Anderson, it seems, has made his peace with France by giving up on Paris. Forgotten password? A generation later this powerful historical intervention is n Alfred Cobban's Social Interpretation of the French Revolution is one of the acknowledged classics of postwar historiography. A generation later this powerful historical intervention is now reissued with a new introduction by the distinguished scholar Gwynne Lewis.

It provides students with both a context for Cobban's arguments, and assesses the course of Revolutionary studies in the wake of The Social Interpretation. Get A Copy. Hardcover , pages. More Details Original Title. Other Editions 4. Friend Reviews. To see what your friends thought of this book, please sign up. To ask other readers questions about The Social Interpretation of the French Revolution , please sign up.

Lists with This Book. Community Reviews. Showing Rating details. More filters. Sort order. Nov 13, Jonathan rated it really liked it Shelves: 18th-century-france , academic-reading-and-research.

The French Revolution - OverSimplified (Part 1)

The founding document of French Revolution revisionism. It's a set of essays, not a research project, but these are interesting essays. What is particularly striking is that Cobban calls not for a non-social interpretation, but for a new social interpretation; he actually accuses Marxist historians of trying to pass off political categories as social categories. He argues that the aristocracy and the sans-culottes, for example, were functioning as political interests rather as social classes dur The founding document of French Revolution revisionism.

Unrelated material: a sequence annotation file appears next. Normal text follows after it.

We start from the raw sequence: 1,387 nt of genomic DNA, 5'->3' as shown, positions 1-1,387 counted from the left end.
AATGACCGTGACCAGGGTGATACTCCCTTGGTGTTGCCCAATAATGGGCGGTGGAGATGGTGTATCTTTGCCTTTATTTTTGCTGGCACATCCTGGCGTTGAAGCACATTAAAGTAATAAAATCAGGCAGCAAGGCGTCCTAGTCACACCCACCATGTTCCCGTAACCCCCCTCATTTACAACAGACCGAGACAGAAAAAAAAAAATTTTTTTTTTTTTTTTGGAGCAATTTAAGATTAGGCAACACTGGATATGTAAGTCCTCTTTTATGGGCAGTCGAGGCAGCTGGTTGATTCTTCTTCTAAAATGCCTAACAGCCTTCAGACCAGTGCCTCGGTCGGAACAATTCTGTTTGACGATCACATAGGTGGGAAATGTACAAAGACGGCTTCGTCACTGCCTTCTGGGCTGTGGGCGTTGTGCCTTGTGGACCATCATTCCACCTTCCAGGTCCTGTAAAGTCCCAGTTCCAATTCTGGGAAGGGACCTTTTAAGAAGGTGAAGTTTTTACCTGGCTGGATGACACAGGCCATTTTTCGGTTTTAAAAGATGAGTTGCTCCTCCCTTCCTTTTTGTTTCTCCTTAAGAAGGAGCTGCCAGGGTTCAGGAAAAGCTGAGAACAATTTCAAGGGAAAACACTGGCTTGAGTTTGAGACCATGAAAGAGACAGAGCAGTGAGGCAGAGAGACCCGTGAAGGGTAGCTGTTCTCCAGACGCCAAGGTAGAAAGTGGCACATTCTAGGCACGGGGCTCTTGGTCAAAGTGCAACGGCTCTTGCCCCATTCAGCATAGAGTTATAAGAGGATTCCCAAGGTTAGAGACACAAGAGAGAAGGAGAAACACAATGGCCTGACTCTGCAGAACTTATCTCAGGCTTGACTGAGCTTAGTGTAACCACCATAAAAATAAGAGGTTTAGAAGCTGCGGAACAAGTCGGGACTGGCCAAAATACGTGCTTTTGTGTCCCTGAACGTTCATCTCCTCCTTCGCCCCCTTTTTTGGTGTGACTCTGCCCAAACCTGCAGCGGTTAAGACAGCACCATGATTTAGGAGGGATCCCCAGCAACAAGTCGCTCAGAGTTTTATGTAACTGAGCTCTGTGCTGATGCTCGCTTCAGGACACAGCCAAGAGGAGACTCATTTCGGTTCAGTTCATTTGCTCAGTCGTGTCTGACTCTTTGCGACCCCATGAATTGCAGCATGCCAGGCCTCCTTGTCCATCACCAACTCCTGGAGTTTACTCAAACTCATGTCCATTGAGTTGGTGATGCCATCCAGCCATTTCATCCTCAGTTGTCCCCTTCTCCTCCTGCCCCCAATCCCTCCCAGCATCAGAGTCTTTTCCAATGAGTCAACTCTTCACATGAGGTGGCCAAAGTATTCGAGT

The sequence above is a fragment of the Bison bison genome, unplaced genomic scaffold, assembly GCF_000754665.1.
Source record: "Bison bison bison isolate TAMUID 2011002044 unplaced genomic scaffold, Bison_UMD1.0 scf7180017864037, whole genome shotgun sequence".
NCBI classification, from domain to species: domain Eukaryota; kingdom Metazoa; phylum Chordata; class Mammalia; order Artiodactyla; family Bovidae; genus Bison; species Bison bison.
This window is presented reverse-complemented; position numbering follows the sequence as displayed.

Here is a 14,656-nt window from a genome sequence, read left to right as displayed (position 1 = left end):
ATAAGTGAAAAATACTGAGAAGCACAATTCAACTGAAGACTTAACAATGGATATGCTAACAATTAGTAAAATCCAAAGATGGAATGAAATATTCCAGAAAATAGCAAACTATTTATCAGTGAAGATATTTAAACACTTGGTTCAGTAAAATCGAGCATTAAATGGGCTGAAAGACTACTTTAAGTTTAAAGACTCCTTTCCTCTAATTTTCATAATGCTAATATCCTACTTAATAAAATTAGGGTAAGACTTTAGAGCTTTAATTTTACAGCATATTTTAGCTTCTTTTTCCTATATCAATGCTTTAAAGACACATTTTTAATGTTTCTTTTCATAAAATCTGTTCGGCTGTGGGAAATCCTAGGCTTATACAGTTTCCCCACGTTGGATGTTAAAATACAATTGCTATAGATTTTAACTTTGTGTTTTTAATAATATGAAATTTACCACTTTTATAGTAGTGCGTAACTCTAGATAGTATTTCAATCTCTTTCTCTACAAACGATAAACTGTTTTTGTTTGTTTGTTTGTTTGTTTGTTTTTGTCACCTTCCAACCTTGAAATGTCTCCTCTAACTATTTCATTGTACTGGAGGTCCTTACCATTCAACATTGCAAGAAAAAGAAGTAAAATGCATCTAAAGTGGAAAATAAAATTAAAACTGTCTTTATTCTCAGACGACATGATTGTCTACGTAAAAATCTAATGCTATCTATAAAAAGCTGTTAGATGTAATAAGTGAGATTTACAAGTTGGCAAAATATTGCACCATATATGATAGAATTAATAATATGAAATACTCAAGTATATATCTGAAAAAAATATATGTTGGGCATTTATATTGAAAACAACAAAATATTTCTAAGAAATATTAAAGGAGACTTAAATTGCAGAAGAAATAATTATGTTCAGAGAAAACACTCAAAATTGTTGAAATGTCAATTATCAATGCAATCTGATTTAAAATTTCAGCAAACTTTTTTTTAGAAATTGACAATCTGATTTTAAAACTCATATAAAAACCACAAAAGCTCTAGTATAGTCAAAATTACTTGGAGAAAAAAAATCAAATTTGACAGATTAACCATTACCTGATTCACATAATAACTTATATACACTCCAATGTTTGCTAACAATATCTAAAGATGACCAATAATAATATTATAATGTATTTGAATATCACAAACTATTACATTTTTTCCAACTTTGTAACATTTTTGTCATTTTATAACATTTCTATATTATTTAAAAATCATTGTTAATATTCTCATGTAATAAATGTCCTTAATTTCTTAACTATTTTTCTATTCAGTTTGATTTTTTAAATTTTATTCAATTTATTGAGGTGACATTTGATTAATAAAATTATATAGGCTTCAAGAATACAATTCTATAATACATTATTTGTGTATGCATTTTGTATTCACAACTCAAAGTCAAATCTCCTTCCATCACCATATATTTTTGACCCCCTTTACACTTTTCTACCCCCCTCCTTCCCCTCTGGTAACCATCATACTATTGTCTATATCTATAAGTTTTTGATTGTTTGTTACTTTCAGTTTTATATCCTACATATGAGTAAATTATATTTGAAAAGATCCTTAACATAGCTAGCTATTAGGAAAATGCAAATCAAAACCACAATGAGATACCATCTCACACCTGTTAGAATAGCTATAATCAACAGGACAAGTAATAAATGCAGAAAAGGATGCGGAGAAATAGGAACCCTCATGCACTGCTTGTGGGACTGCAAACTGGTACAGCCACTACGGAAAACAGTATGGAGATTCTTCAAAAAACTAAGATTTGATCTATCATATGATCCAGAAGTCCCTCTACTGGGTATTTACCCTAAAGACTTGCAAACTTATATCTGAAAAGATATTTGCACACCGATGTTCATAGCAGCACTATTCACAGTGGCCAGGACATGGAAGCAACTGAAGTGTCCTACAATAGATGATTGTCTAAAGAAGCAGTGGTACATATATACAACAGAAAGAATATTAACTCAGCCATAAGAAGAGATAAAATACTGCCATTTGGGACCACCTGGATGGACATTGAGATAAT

He argues that the aristocracy and the sans-culottes, for example, were functioning as political interests rather as social classes during the Revolution. Socially, he claims, the Revolution was not a victory for a nonexistent industrial bourgeoisie, but it was a victory for a landowning class that cut across the old estates. It is amusing to contrast Cobban's approach with that of the postrevisionists; in some respects, Cobban has more in common with the Marxists than with the Furetians.

Jun 06, Eduardo Paez rated it it was amazing. Completely changed my understanding of the French Revolution. It was a revolution against the evolution of capitalism where it was not the poor against the rich but instead the new meritocratic middle and upper class taking the reins of power against the nobles.

The Social Interpretation of the French Revolution by Alfred Cobban – Book Review

Only in the most extreme parts of the revolution were reforms made for the poor such as laws that redistributed large land tracts in the countryside. Yet, even these did not come into effect because the rich landowners held out long enou Completely changed my understanding of the French Revolution. Yet, even these did not come into effect because the rich landowners held out long enough to reverse these proposals.

In the end, there was only a change in power from aristocrats to meritocrats. The new meritocrats were harsher than the aristocrats because at least the meritocrats were marked by traditions and customs which showed much grace to the poor. We have an eerie similarity in the transfer of power that took place in the United States. Those who took power show contempt more for the poor than there has ever been because these meritocrats have no commitment to the American community or God.

Nor do they follow the customs and traditions of their forefathers which shows grace for the poor in every sense. Noblesse oblige died with the French Revolution and it has already died in the United States too in a spiritual revolution that has led to economic, social, and spiritual stagnation. A great book. You will unlearn whatever positive thought you had of the French Revolution and learn that it was worse than you ever thought possible.